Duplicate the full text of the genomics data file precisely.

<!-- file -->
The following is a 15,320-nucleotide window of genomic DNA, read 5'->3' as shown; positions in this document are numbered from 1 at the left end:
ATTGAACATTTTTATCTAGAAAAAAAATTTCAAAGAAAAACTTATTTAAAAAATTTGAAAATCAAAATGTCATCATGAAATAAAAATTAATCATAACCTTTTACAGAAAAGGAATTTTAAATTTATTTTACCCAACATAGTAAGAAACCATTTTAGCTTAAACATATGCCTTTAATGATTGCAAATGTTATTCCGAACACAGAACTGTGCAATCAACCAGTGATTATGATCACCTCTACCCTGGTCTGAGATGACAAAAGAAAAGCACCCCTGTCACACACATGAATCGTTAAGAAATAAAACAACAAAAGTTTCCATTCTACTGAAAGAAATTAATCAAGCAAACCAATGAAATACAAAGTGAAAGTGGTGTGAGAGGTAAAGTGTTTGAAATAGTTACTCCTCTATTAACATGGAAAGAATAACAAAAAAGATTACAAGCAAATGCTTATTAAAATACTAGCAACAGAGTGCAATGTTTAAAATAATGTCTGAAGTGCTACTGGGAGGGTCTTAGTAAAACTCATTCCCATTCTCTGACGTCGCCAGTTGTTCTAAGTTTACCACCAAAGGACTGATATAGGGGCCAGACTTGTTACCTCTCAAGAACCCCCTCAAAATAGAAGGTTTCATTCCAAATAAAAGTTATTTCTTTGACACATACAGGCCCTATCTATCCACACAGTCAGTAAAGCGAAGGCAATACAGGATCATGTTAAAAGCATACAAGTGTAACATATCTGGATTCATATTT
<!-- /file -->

The following is a 15,320-nucleotide window of genomic DNA, read 5'->3' as shown; positions in this document are numbered from 1 at the left end:
ATTGAACATTTTTATCTAGAAAAAAAATTTCAAAGAAAAACTTATTTAAAAAATTTGAAAATCAAAATGTCATCATGAAATAAAAATTAATCATAACCTTTTACAGAAAAGGAATTTTAAATTTATTTTACCCAACATAGTAAGAAACCATTTTAGCTTAAACATATGCCTTTAATGATTGCAAATGTTATTCCGAACACAGAACTGTGCAATCAACCAGTGATTATGATCACCTCTACCCTGGTCTGAGATGACAAAAGAAAAGCACCCCTGTCACACACATGAATCGTTAAGAAATAAAACAACAAAAGTTTCCATTCTACTGAAAGAAATTAATCAAGCAAACCAATGAAATACAAAGTGAAAGTGGTGTGAGAGGTAAAGTGTTTGAAATAGTTACTCCTCTATTAACATGGAAAGAATAACAAAAAAGATTACAAGCAAATGCTTATTAAAATACTAGCAACAGAGTGCAATGTTTAAAATAATGTCTGAAGTGCTACTGGGAGGGTCTTAGTAAAACTCATTCCCATTCTCTGACGTCGCCAGTTGTTCTAAGTTTACCACCAAAGGACTGATATAGGGGCCAGACTTGTTACCTCTCAAGAACCCCCTCAAAATAGAAGGTTTCATTCCAAATAAAAGTTATTTCTTTGACACATACAGGCCCTATCTATCCACACAGTCAGTAAAGCGAAGGCAATACAGGATCATGTTAAAAGCATACAAGTGTAACATATCTGGATTCATATTT